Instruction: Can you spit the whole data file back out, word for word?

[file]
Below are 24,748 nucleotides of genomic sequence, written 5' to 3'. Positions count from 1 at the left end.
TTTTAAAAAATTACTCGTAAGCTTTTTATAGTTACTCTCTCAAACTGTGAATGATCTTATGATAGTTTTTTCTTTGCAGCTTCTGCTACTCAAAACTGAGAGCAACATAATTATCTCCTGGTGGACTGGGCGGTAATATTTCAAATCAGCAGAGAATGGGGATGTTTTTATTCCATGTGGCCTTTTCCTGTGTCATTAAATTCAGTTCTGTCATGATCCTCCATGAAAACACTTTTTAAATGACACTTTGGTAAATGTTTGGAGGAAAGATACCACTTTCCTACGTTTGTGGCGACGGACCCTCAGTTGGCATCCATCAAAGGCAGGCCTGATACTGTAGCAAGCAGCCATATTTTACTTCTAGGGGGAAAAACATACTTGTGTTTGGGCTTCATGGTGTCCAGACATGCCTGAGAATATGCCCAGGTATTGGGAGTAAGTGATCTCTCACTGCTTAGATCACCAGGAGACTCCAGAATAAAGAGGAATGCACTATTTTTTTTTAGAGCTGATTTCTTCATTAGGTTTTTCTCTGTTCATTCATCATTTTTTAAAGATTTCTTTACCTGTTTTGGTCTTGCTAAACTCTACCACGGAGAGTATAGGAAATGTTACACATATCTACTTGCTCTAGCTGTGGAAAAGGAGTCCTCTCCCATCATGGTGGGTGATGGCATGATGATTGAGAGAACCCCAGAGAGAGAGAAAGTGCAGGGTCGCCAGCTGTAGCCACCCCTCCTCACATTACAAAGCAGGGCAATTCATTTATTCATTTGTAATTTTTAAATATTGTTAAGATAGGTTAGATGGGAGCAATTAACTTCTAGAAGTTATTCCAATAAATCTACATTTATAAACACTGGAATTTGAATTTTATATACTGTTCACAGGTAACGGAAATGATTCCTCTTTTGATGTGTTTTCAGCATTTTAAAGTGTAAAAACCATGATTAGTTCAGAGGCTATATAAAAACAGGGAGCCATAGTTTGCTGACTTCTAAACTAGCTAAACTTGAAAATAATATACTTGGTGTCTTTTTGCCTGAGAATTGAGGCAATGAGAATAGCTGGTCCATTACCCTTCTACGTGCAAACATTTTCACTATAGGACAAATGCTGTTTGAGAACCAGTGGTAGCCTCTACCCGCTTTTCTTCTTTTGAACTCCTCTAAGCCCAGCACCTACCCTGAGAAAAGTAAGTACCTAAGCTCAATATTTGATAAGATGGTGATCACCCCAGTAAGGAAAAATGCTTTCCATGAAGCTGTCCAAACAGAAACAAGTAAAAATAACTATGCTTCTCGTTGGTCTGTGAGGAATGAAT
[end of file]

Below are 24,748 nucleotides of genomic sequence, written 5' to 3'. Positions count from 1 at the left end.
TTTTAAAAAATTACTCGTAAGCTTTTTATAGTTACTCTCTCAAACTGTGAATGATCTTATGATAGTTTTTTCTTTGCAGCTTCTGCTACTCAAAACTGAGAGCAACATAATTATCTCCTGGTGGACTGGGCGGTAATATTTCAAATCAGCAGAGAATGGGGATGTTTTTATTCCATGTGGCCTTTTCCTGTGTCATTAAATTCAGTTCTGTCATGATCCTCCATGAAAACACTTTTTAAATGACACTTTGGTAAATGTTTGGAGGAAAGATACCACTTTCCTACGTTTGTGGCGACGGACCCTCAGTTGGCATCCATCAAAGGCAGGCCTGATACTGTAGCAAGCAGCCATATTTTACTTCTAGGGGGAAAAACATACTTGTGTTTGGGCTTCATGGTGTCCAGACATGCCTGAGAATATGCCCAGGTATTGGGAGTAAGTGATCTCTCACTGCTTAGATCACCAGGAGACTCCAGAATAAAGAGGAATGCACTATTTTTTTTTAGAGCTGATTTCTTCATTAGGTTTTTCTCTGTTCATTCATCATTTTTTAAAGATTTCTTTACCTGTTTTGGTCTTGCTAAACTCTACCACGGAGAGTATAGGAAATGTTACACATATCTACTTGCTCTAGCTGTGGAAAAGGAGTCCTCTCCCATCATGGTGGGTGATGGCATGATGATTGAGAGAACCCCAGAGAGAGAGAAAGTGCAGGGTCGCCAGCTGTAGCCACCCCTCCTCACATTACAAAGCAGGGCAATTCATTTATTCATTTGTAATTTTTAAATATTGTTAAGATAGGTTAGATGGGAGCAATTAACTTCTAGAAGTTATTCCAATAAATCTACATTTATAAACACTGGAATTTGAATTTTATATACTGTTCACAGGTAACGGAAATGATTCCTCTTTTGATGTGTTTTCAGCATTTTAAAGTGTAAAAACCATGATTAGTTCAGAGGCTATATAAAAACAGGGAGCCATAGTTTGCTGACTTCTAAACTAGCTAAACTTGAAAATAATATACTTGGTGTCTTTTTGCCTGAGAATTGAGGCAATGAGAATAGCTGGTCCATTACCCTTCTACGTGCAAACATTTTCACTATAGGACAAATGCTGTTTGAGAACCAGTGGTAGCCTCTACCCGCTTTTCTTCTTTTGAACTCCTCTAAGCCCAGCACCTACCCTGAGAAAAGTAAGTACCTAAGCTCAATATTTGATAAGATGGTGATCACCCCAGTAAGGAAAAATGCTTTCCATGAAGCTGTCCAAACAGAAACAAGTAAAAATAACTATGCTTCTCGTTGGTCTGTGAGGAATGAAT